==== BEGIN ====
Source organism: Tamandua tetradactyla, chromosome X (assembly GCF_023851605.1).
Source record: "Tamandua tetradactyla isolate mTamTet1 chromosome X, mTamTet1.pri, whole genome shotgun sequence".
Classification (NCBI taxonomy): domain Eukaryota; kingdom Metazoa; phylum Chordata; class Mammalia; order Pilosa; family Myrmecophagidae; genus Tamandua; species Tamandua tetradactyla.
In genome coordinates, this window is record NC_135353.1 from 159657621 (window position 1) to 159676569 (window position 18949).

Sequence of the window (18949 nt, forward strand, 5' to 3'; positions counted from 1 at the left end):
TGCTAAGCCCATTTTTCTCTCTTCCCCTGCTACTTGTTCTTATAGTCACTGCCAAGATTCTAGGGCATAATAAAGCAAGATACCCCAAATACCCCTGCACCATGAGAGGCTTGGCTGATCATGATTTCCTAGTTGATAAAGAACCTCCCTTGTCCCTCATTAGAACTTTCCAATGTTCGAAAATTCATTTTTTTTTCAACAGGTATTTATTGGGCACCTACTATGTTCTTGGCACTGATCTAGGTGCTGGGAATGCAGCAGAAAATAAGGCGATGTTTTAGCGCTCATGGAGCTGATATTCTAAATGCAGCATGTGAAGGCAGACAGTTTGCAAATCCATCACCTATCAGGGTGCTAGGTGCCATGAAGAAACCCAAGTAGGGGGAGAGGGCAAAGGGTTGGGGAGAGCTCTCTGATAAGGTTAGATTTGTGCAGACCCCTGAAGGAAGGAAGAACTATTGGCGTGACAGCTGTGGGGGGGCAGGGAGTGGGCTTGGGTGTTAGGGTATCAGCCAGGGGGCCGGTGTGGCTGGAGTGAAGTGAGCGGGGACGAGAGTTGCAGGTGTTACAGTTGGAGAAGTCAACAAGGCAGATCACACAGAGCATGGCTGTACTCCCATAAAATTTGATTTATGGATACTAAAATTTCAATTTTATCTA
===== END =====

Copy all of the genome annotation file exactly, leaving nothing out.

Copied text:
Source organism: Tamandua tetradactyla, chromosome X (assembly GCF_023851605.1).
Source record: "Tamandua tetradactyla isolate mTamTet1 chromosome X, mTamTet1.pri, whole genome shotgun sequence".
Classification (NCBI taxonomy): domain Eukaryota; kingdom Metazoa; phylum Chordata; class Mammalia; order Pilosa; family Myrmecophagidae; genus Tamandua; species Tamandua tetradactyla.
In genome coordinates, this window is record NC_135353.1 from 159657621 (window position 1) to 159676569 (window position 18949).

Sequence of the window (18949 nt, forward strand, 5' to 3'; positions counted from 1 at the left end):
TGCTAAGCCCATTTTTCTCTCTTCCCCTGCTACTTGTTCTTATAGTCACTGCCAAGATTCTAGGGCATAATAAAGCAAGATACCCCAAATACCCCTGCACCATGAGAGGCTTGGCTGATCATGATTTCCTAGTTGATAAAGAACCTCCCTTGTCCCTCATTAGAACTTTCCAATGTTCGAAAATTCATTTTTTTTTCAACAGGTATTTATTGGGCACCTACTATGTTCTTGGCACTGATCTAGGTGCTGGGAATGCAGCAGAAAATAAGGCGATGTTTTAGCGCTCATGGAGCTGATATTCTAAATGCAGCATGTGAAGGCAGACAGTTTGCAAATCCATCACCTATCAGGGTGCTAGGTGCCATGAAGAAACCCAAGTAGGGGGAGAGGGCAAAGGGTTGGGGAGAGCTCTCTGATAAGGTTAGATTTGTGCAGACCCCTGAAGGAAGGAAGAACTATTGGCGTGACAGCTGTGGGGGGGCAGGGAGTGGGCTTGGGTGTTAGGGTATCAGCCAGGGGGCCGGTGTGGCTGGAGTGAAGTGAGCGGGGACGAGAGTTGCAGGTGTTACAGTTGGAGAAGTCAACAAGGCAGATCACACAGAGCATGGCTGTACTCCCATAAAATTTGATTTATGGATACTAAAATTTCAATTTTATCTA